"Sure," said Schneider, looking over at the shed. It was leaning dangerously against the side of the house. He thought there was no way Ron could be serious. But he was.
"This was my motorbike here. Used to get around everywhere on her."
Ron was peeling plastic off the motorcycle in the shed, revealing a fairly new Yamaha 250.
"...ride her down to Bournemouth regularly. I'll sell it to you if you like."
"I don't know. It's certainly a nice bike."
"Does seventy on the motorway."
"How much would you want for it?"
"Three hundred quid."
Ron went back inside, vital with the old struggle for survival gurgling once again in his veins despite the large proportion of his insides riddled with decay. Schneider thought he could use a motorcycle. Man the wanderer, homo migratorio was Schneider, sailing over the grass, rolling down the street. He never wanted to end his days with the stink of his own decrepitude in his nostrils. Schneider believed in the practice of mobility. Luckily, the wife was not yet settled back into local society. Schneider would not give her the chance if he had his say.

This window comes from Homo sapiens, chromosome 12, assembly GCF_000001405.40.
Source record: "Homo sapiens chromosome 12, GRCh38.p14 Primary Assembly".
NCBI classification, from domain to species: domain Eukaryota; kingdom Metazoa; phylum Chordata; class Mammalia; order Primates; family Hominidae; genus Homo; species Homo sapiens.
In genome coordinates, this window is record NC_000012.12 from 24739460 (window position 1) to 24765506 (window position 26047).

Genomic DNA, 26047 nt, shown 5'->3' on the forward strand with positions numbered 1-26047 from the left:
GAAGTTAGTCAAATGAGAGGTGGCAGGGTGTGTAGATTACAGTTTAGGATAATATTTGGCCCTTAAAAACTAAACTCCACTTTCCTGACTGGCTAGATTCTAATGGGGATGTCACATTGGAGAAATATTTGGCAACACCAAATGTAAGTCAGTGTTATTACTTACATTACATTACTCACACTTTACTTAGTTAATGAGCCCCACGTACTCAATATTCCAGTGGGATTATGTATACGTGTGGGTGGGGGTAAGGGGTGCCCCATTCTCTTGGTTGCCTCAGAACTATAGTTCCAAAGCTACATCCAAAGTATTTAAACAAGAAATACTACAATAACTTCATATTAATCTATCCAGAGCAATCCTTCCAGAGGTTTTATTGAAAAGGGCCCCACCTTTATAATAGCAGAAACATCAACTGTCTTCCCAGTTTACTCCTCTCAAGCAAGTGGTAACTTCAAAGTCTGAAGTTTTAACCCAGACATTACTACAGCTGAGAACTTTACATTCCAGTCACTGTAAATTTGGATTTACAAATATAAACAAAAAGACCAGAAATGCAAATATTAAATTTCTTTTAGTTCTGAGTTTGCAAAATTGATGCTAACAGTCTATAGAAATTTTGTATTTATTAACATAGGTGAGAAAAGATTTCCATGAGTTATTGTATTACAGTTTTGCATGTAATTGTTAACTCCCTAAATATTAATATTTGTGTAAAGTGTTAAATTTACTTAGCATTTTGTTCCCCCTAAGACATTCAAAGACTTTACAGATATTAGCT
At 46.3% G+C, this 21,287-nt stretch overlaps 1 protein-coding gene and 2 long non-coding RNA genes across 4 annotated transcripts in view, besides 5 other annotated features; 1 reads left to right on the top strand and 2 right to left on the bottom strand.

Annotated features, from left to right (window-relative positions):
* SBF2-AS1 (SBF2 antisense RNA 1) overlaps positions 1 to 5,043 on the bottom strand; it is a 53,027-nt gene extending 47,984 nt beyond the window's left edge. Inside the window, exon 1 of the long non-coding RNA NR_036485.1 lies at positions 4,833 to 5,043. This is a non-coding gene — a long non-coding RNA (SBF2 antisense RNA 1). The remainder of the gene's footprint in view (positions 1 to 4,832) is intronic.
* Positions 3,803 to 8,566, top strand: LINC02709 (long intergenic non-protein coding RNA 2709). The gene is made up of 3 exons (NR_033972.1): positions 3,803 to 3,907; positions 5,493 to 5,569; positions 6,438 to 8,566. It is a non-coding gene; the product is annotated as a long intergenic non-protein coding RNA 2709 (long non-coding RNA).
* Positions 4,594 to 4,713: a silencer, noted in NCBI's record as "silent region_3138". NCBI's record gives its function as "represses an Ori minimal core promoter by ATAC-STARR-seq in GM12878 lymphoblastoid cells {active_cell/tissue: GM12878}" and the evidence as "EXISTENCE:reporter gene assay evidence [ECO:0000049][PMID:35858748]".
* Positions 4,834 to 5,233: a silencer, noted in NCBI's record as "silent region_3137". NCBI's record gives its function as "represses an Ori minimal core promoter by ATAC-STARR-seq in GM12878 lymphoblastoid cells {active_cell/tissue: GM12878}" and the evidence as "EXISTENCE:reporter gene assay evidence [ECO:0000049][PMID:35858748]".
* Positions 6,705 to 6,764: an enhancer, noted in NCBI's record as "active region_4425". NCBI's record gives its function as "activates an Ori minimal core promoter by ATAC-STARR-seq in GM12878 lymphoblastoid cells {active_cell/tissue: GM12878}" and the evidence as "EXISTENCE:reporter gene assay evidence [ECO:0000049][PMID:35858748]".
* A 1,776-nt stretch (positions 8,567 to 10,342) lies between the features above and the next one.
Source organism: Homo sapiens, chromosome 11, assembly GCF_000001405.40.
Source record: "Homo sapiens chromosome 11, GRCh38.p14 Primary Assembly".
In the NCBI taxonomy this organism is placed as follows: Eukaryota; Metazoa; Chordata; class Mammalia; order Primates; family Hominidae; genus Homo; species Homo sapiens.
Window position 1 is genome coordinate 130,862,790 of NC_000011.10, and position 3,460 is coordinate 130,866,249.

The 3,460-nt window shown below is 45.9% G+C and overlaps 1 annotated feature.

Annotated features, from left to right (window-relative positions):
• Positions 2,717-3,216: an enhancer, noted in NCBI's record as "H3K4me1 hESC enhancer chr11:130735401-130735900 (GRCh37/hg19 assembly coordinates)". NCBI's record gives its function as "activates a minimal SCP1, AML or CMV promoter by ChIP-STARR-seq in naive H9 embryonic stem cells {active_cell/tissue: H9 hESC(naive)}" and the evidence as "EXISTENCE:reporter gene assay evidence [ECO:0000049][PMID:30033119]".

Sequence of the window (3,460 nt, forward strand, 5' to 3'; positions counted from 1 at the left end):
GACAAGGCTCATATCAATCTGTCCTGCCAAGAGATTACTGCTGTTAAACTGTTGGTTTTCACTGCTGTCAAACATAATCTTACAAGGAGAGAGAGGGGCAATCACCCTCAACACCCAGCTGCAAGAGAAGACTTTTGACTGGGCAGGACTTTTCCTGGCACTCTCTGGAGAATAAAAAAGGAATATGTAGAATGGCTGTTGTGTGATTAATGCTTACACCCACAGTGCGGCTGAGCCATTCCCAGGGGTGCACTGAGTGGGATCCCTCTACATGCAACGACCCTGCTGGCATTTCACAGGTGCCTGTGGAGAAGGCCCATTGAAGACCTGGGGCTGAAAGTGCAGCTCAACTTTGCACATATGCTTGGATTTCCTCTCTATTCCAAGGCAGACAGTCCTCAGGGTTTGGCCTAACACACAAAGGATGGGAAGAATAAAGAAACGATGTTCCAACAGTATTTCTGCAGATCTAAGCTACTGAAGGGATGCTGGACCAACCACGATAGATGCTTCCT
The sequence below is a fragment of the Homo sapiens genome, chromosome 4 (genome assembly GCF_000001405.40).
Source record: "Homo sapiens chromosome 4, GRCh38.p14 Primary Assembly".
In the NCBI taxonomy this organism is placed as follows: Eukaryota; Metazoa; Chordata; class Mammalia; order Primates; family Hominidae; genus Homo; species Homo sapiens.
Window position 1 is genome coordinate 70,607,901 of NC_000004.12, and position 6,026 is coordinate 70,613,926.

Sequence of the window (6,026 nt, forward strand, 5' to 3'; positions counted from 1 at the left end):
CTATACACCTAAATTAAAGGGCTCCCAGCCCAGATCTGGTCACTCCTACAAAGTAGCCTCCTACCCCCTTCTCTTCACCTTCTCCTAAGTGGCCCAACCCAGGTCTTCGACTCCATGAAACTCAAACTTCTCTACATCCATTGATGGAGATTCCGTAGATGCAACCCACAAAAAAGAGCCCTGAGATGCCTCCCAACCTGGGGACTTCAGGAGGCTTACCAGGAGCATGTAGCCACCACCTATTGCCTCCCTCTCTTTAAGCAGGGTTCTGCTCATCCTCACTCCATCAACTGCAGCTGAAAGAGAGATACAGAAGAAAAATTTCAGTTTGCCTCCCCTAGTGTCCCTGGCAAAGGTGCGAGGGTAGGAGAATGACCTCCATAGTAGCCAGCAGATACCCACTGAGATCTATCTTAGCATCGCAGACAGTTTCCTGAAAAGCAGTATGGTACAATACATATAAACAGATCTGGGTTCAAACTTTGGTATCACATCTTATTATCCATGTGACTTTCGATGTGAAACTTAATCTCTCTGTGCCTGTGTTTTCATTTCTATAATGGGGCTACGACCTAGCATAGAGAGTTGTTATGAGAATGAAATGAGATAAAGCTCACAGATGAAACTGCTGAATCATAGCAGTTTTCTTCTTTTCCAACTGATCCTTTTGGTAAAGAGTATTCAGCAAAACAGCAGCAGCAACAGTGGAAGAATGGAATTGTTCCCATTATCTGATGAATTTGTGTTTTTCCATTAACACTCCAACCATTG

There was an old rake of Ron's he used to pile up the cuttings. Then he snipped the brambles back from the edges of the lawn. Lady would have the upper hand once again in the struggle for backyard supremacy with the hedgehog.
"You've got to help me with the shed now," said Ron, highly excited. Lady yapped loudly around his heels. Schneider felt like going home before the rain descended again. But he knew he had to help Ron. It would give him an infusion of strength to work on the shed. He was already rolling out the sheet of plastic he intended as a covering, trying hard to control the shaking in the hands that had once introduced neolite, the miracle tile, to the Wembley area.
Ron and Schneider worked at covering the shed with the plastic. Ron led the way down the narrow alley between the house and the shed. Together they threw the plastic over the shed. Then the old man insisted on climbing the ladder while Schneider held it steady below. Schneider could see the arc of the man's life as he climbed the ladder, his vanity and strength just enough to keep away despair. Ron tried adjusting the plastic.